Rape jokes can be funny — when the target is rape culture.
Something truly unique happened recently on the internet: A comedy website made rape jokes that were actually funny.
In this case, Reductress was responding to this story: Basically, anonymous female NYC comedians who reported being sexual assaulted by a male comedian were met not with support. Instead, they were faced with doubt, insults, and even deeply offensive jokes at their expense.
For Reductress' all-female editorial board, enough was enough.
On Aug. 17, 2016, Reductress published article after article full of jokes about rape.
By the evening, they had filled the entire homepage.
Image from Aug. 17, 2016, via Reductress.
The stories weren't full of the typical and incredibly hurtful jokes that we often hear, though. Instead, the jokes pointed out common tropes and misconceptions about rape, hitting on all the issues that are oh-so-familiar to sexual assault survivors and their allies.
If you're tired of hearing that women are "lying about rape to get attention," reading "I Anonymously Reported My Rape for the Anonymous Attention" might feel pretty cathartic.
If you're sick of the reminder that most survivors of sexual assault know their attacker personally, "Man who sexually assaulted you likes your Facebook Post about assault" will ring agonizingly true.
If you're outraged by a justice system that can sometimes seem eager to find fault in sexual assault survivors, the first paragraph of "Fun Summer Cocktails When They Ask You 'Well, What Were You Drinking?'" will fill you up:
"Summer time and living’s easy! Unless you’re being questioned about a traumatic sexual assault. Luckily, there are refreshing and light cocktails in season, which you can throw back when police, detectives, doctors, friends, and acquaintances ask you, 'Well, what were you drinking that night?'"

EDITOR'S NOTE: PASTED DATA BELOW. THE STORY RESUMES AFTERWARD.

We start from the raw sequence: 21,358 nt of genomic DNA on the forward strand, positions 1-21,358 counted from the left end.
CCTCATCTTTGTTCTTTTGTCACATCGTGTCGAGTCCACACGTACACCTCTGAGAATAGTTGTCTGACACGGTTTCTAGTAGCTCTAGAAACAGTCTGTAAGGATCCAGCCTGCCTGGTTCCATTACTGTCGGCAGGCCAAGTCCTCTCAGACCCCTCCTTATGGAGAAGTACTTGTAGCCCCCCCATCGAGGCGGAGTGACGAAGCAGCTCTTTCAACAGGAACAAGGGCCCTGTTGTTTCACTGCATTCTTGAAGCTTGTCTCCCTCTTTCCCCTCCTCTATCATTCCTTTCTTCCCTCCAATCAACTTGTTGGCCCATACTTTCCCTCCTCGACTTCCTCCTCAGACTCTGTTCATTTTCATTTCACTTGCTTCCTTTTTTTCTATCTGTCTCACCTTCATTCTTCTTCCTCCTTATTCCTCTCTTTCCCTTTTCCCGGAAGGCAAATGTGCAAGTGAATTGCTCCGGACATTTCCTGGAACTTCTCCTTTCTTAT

Not surprisingly, people loved it.
The @reductress homepage on rape culture is vicious, necessary art. https://t.co/tWrPGpzLo7— Roe McDermott (@Roe McDermott)1471512838.0
The @Reductress #DismantleTheRapiarchy issue is brilliant at every level, like this from @annadrezen https://t.co/rNHIjJlZV2— DC Pierson (@DC Pierson)1471475803.0
Very proud to be part of the @Reductress family today— Mara “Get Rid of the Nazis” Wilson (@Mara “Get Rid of the Nazis” Wilson)1471447014.0
Most rape jokes usually have two things in common: They're made at the expense of survivors (who are often female), and the jokes are almost exclusively made by men.
Those kind of rape jokes aren't funny to a lot of people, though. For survivors and allies, they can resurface buried trauma. For women, they can be a reminder that 1 in 3 of us will be sexually assaulted in our lifetimes.
And, let's be real: For comedy in general, they're pretty darn lazy. As Garry Trudeau ("Doonesbury") famously reminded us last year: The best jokes "punch up," never down. It's the difference between making fun of a kid who falls over and making fun of the grown man who tripped him.
Or, in this case, making fun of the culture surrounding rape instead of its victims.